Environment-friendly Enzyme Promiscuity and Its Application for Sustainable Development

Jie Liu and He Chen*

Department of Environmental Monitoring Center, Chengdu, Sichuan, China

Corresponding Author:
Chen H
Assistant Professor, Faculty of Environmental Monitoring
University of Chengdu, 69 Haitong St
610011, Sichuan, China
Tel: +86 028-68738266
E-mail: chenhechem@hotmail.com

Received Date: June 28, 2017; Accepted Date: June 30, 2017; Published Date: July 05, 2017

Citation: Liu J, Chen H (2017) The Crucial Roles of Enzymes Belonging to Signal Transduction Pathways. Old Molecules as New Therapy Molecular Targets. Approaches, Perspectives and Criticisms. Mol Enz Drug Tar 3:e106. doi:10.21767/2572-5475.1000e106

Copyright: © 2017 Liu J, et al. This is an open-access article distributed under the terms of the Creative Commons Attribution License, which permits unrestricted use, distribution, and reproduction in any medium, provided the original author and source are credited.

 
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Letter to Editor

As a clean and indispensable alternative method to conventional chemical catalysis, biocatalysis both in bench work and pharmaceutical industry has emerged as a green and very promising method to the environment and ecology. Biocatalytic promiscuity reaction, in where a certain enzyme can catalyze a distinct chemical reaction other than its natural transformation promoted by itself, is a very important and interesting enzymatic method to get access to multi-functional enzyme. Many elegant works have implies the importance of enzyme promiscuity, such as solvent engineering and substrate engineering. So far there are several types of enzyme promiscuity have been reported, including catalytic promiscuity, substrate promiscuity and solvent promiscuity. Although substrate and solvent promiscuity have attracted much attention in order to expand the substrate scope of enzymes and improve useful enzymatic activities of enzymes, biocatalytic promiscuity is still the most amazing area in the study on the enzyme promiscuity. Actually a certain enzyme could has been already given multi-functions during its evolution and somehow only shows one of them as its major catalytic ability by hiding the rest of them in specific physiological circumstance. For example, an esterase not only can hydrolyze ester bonds but also are active on some lipids which can be digested by lipase in nature. The reason why an enzyme is able to mainly focus on a certain chemical transformation in vivo is still unknown, however the organisms could survive and take advantage of this biocatalytic promiscuity. Interestingly, a perfect example of biocatalytic promiscuity is associated with the chemical reaction equilibrium controlled by enzyme. As a catalyst, enzyme is not able to change the reaction equilibrium, but in some cases a certain enzyme can strongly drive its reverse reaction (e.g. esterification vs. hydrolysis) in an appropriate condition. Thus the study on the ‘moon light’ ability of enzymes can not only expand the application of biocatalysts, but also reveal the evolution of proteins (enzymes) and the corresponding organisms (life), somehow deciphering the complexity of biology.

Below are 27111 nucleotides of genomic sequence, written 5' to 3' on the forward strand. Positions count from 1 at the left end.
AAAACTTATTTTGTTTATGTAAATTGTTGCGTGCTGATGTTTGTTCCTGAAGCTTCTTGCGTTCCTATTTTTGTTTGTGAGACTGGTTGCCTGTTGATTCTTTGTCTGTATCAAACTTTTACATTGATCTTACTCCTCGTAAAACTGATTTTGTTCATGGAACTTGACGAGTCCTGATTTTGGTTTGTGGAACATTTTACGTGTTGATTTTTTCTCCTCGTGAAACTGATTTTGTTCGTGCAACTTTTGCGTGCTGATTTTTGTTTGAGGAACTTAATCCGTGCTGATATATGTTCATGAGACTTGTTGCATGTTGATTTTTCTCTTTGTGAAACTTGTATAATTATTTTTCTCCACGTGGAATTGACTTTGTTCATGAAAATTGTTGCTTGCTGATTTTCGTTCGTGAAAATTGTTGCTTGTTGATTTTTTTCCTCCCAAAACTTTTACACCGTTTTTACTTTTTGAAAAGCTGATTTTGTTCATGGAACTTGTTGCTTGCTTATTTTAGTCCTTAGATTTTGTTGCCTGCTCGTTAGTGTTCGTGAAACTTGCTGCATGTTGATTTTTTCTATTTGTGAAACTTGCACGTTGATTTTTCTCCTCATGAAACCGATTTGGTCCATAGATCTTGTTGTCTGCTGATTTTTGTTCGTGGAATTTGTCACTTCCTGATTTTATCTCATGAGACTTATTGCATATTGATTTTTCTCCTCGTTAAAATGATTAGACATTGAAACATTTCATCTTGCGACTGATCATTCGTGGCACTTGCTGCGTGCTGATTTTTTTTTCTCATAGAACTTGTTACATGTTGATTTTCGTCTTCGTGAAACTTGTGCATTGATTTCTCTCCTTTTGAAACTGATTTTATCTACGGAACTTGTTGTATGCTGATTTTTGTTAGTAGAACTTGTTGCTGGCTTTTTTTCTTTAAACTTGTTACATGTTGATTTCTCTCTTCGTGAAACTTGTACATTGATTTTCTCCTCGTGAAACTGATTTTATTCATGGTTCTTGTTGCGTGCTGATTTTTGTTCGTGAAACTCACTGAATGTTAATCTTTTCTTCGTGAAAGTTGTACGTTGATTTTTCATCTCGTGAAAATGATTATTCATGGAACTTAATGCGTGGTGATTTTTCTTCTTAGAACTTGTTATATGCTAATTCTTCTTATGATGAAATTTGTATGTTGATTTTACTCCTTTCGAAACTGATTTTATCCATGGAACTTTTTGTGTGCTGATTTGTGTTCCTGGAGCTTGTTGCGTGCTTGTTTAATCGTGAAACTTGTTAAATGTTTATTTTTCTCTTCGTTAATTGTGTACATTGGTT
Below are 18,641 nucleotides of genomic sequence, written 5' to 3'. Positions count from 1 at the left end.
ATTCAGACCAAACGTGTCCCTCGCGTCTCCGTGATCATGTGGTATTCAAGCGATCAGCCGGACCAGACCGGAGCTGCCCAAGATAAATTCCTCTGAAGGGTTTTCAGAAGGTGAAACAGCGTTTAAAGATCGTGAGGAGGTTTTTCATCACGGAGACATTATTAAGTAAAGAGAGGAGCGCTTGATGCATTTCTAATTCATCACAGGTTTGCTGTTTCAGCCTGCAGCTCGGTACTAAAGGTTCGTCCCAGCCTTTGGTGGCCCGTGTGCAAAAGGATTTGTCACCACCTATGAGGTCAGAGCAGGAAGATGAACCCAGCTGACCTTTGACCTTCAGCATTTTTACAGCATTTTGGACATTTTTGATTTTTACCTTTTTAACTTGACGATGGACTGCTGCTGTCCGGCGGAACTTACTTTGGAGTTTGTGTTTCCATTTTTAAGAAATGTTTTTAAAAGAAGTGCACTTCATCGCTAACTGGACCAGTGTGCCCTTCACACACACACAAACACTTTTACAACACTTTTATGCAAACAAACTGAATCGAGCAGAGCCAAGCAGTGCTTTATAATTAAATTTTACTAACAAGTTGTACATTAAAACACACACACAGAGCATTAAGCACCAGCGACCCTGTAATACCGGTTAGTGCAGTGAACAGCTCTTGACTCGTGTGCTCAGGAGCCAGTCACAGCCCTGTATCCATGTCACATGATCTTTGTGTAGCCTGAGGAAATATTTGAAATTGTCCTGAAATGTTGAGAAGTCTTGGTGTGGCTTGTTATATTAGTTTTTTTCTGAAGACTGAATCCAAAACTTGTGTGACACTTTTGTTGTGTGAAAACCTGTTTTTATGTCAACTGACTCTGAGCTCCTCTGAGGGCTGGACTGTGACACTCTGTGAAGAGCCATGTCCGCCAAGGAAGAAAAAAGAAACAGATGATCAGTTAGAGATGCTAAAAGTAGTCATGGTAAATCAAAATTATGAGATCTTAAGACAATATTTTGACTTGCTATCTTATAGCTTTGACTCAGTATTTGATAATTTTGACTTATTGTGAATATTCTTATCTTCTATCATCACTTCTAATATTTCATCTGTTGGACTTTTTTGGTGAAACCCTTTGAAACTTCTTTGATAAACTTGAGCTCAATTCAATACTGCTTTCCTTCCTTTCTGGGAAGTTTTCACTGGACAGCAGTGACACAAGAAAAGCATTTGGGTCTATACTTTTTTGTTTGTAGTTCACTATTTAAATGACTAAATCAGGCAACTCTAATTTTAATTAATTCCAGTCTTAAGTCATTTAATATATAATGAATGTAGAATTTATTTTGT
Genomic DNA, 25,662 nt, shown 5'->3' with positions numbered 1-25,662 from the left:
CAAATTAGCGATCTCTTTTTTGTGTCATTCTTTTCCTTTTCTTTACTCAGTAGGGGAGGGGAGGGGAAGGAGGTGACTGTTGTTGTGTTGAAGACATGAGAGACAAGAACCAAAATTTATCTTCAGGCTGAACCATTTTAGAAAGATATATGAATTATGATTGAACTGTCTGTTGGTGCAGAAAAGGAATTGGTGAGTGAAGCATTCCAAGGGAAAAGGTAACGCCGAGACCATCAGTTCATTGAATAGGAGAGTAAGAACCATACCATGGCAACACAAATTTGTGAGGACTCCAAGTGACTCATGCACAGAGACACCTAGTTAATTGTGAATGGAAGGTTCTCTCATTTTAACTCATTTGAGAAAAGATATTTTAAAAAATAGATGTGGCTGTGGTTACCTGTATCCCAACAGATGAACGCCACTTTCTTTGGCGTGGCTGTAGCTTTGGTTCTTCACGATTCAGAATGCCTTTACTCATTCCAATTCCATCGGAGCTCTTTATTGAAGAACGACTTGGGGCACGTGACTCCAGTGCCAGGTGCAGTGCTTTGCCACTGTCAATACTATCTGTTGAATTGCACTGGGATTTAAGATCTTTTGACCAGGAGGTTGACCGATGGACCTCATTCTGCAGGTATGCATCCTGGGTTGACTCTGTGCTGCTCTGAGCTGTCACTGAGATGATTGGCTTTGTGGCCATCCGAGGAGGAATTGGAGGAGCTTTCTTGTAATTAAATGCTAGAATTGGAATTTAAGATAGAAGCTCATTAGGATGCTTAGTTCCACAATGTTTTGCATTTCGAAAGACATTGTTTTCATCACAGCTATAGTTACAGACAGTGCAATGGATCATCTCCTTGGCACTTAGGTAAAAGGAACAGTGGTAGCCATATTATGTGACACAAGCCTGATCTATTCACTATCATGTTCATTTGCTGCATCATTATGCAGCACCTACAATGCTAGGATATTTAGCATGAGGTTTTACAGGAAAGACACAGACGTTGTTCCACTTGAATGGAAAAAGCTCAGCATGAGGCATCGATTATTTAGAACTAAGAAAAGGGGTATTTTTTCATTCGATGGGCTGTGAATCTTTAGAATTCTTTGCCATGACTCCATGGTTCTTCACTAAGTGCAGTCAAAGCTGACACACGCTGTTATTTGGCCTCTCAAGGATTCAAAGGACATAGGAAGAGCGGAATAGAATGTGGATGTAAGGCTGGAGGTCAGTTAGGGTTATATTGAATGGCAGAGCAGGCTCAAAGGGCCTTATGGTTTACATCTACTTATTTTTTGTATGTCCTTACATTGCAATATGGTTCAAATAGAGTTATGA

Enzyme promiscuity is a natural phenomenon that has a long history in life evolution. It is believed that multifunctional enzymes are not only just existing in different species but essential to organisms to adapt to environment and survive under extreme conditions. To study such important enzyme function, various chemical reactions have been intensively investigated by different research groups, including Bornscheuer, Gotor, Berglund, Lin, etc. There are numerous excellent reports relevant to this hot research field. A typical example of biocatalytic promiscuity could be asymmetric aldol addition catalyzed by the lipase from porcine pancreas, which was first reported by Yu group in 2008. The lipase shows significantly high activity to catalyze asymmetric aldol reaction between acetones and aldehydes in the presence of water. Later this unexpected biocatalysis was largely extended to other addition reactions (e.g. Michael addition) and substrates (e.g. cyclic ketones). This example indicates that biocatalytic promiscuity could be quite common phenomenon existing in nature. It is expected that more and more novel multi-functional enzymes will be discovered in the near future and the application of these potentially useful enzymes could be more practical in the field of organic synthesis. The enzyme promiscuity will continue to provide green and sustainable tools for the environment-friendly chemistry.

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